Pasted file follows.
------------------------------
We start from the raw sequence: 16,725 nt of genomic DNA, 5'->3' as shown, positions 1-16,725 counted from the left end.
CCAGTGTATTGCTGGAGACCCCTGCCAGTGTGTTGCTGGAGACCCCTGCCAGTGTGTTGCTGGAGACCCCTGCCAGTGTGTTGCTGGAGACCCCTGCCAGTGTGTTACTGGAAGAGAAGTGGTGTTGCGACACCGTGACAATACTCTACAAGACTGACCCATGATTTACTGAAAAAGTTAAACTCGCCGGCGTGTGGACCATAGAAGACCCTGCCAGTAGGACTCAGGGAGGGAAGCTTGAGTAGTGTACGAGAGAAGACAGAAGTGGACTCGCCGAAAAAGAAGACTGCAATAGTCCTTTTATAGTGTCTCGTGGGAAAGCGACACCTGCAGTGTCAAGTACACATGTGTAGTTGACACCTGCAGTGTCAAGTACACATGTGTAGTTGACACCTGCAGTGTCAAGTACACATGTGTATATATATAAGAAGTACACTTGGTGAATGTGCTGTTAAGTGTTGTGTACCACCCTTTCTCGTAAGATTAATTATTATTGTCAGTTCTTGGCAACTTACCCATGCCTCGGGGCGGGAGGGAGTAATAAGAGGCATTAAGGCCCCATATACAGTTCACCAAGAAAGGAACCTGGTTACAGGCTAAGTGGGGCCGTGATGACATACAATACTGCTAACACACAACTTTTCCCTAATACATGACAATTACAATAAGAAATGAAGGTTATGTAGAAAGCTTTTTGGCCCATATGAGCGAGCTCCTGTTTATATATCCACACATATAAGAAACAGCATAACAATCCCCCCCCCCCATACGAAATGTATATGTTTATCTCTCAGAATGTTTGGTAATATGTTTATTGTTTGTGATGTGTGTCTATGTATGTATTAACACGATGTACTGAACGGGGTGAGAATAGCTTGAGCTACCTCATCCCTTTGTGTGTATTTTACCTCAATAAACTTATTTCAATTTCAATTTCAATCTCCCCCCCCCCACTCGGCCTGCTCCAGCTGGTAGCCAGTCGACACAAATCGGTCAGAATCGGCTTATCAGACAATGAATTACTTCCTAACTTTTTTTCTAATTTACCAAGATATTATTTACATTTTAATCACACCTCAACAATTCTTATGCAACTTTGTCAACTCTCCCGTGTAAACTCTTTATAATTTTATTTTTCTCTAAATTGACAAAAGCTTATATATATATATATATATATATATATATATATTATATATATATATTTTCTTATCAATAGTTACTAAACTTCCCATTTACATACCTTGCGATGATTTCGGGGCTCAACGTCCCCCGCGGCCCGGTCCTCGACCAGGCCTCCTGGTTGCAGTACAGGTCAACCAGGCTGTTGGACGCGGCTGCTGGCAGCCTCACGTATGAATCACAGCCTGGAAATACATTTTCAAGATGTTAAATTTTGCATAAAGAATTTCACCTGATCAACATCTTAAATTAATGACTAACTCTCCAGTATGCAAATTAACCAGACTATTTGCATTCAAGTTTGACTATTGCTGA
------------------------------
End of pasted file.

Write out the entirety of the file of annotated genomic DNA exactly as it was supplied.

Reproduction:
We start from the raw sequence: 16,725 nt of genomic DNA, 5'->3' as shown, positions 1-16,725 counted from the left end.
CCAGTGTATTGCTGGAGACCCCTGCCAGTGTGTTGCTGGAGACCCCTGCCAGTGTGTTGCTGGAGACCCCTGCCAGTGTGTTGCTGGAGACCCCTGCCAGTGTGTTACTGGAAGAGAAGTGGTGTTGCGACACCGTGACAATACTCTACAAGACTGACCCATGATTTACTGAAAAAGTTAAACTCGCCGGCGTGTGGACCATAGAAGACCCTGCCAGTAGGACTCAGGGAGGGAAGCTTGAGTAGTGTACGAGAGAAGACAGAAGTGGACTCGCCGAAAAAGAAGACTGCAATAGTCCTTTTATAGTGTCTCGTGGGAAAGCGACACCTGCAGTGTCAAGTACACATGTGTAGTTGACACCTGCAGTGTCAAGTACACATGTGTAGTTGACACCTGCAGTGTCAAGTACACATGTGTATATATATAAGAAGTACACTTGGTGAATGTGCTGTTAAGTGTTGTGTACCACCCTTTCTCGTAAGATTAATTATTATTGTCAGTTCTTGGCAACTTACCCATGCCTCGGGGCGGGAGGGAGTAATAAGAGGCATTAAGGCCCCATATACAGTTCACCAAGAAAGGAACCTGGTTACAGGCTAAGTGGGGCCGTGATGACATACAATACTGCTAACACACAACTTTTCCCTAATACATGACAATTACAATAAGAAATGAAGGTTATGTAGAAAGCTTTTTGGCCCATATGAGCGAGCTCCTGTTTATATATCCACACATATAAGAAACAGCATAACAATCCCCCCCCCCCATACGAAATGTATATGTTTATCTCTCAGAATGTTTGGTAATATGTTTATTGTTTGTGATGTGTGTCTATGTATGTATTAACACGATGTACTGAACGGGGTGAGAATAGCTTGAGCTACCTCATCCCTTTGTGTGTATTTTACCTCAATAAACTTATTTCAATTTCAATTTCAATCTCCCCCCCCCCACTCGGCCTGCTCCAGCTGGTAGCCAGTCGACACAAATCGGTCAGAATCGGCTTATCAGACAATGAATTACTTCCTAACTTTTTTTCTAATTTACCAAGATATTATTTACATTTTAATCACACCTCAACAATTCTTATGCAACTTTGTCAACTCTCCCGTGTAAACTCTTTATAATTTTATTTTTCTCTAAATTGACAAAAGCTTATATATATATATATATATATATATATATATATTATATATATATATTTTCTTATCAATAGTTACTAAACTTCCCATTTACATACCTTGCGATGATTTCGGGGCTCAACGTCCCCCGCGGCCCGGTCCTCGACCAGGCCTCCTGGTTGCAGTACAGGTCAACCAGGCTGTTGGACGCGGCTGCTGGCAGCCTCACGTATGAATCACAGCCTGGAAATACATTTTCAAGATGTTAAATTTTGCATAAAGAATTTCACCTGATCAACATCTTAAATTAATGACTAACTCTCCAGTATGCAAATTAACCAGACTATTTGCATTCAAGTTTGACTATTGCTGA